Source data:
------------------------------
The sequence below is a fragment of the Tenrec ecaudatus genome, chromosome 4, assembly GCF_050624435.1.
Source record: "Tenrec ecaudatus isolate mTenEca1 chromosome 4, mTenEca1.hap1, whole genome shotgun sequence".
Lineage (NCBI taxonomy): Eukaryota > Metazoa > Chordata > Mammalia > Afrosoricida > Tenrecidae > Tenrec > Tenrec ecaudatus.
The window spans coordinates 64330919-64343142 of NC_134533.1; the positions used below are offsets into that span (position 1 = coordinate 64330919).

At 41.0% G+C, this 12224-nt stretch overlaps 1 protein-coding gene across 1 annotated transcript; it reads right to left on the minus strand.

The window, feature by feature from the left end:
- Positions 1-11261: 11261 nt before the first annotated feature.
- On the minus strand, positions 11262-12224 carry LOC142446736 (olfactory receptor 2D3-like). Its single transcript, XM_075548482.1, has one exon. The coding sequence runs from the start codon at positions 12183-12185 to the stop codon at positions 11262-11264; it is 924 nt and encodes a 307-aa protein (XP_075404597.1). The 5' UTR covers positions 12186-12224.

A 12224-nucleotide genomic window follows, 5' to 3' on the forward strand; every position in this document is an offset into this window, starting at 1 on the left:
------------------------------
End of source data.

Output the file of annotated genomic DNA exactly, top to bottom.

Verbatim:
The sequence below is a fragment of the Tenrec ecaudatus genome, chromosome 4, assembly GCF_050624435.1.
Source record: "Tenrec ecaudatus isolate mTenEca1 chromosome 4, mTenEca1.hap1, whole genome shotgun sequence".
Lineage (NCBI taxonomy): Eukaryota > Metazoa > Chordata > Mammalia > Afrosoricida > Tenrecidae > Tenrec > Tenrec ecaudatus.
The window spans coordinates 64330919-64343142 of NC_134533.1; the positions used below are offsets into that span (position 1 = coordinate 64330919).

At 41.0% G+C, this 12224-nt stretch overlaps 1 protein-coding gene across 1 annotated transcript; it reads right to left on the minus strand.

The window, feature by feature from the left end:
- Positions 1-11261: 11261 nt before the first annotated feature.
- On the minus strand, positions 11262-12224 carry LOC142446736 (olfactory receptor 2D3-like). Its single transcript, XM_075548482.1, has one exon. The coding sequence runs from the start codon at positions 12183-12185 to the stop codon at positions 11262-11264; it is 924 nt and encodes a 307-aa protein (XP_075404597.1). The 5' UTR covers positions 12186-12224.

A 12224-nucleotide genomic window follows, 5' to 3' on the forward strand; every position in this document is an offset into this window, starting at 1 on the left: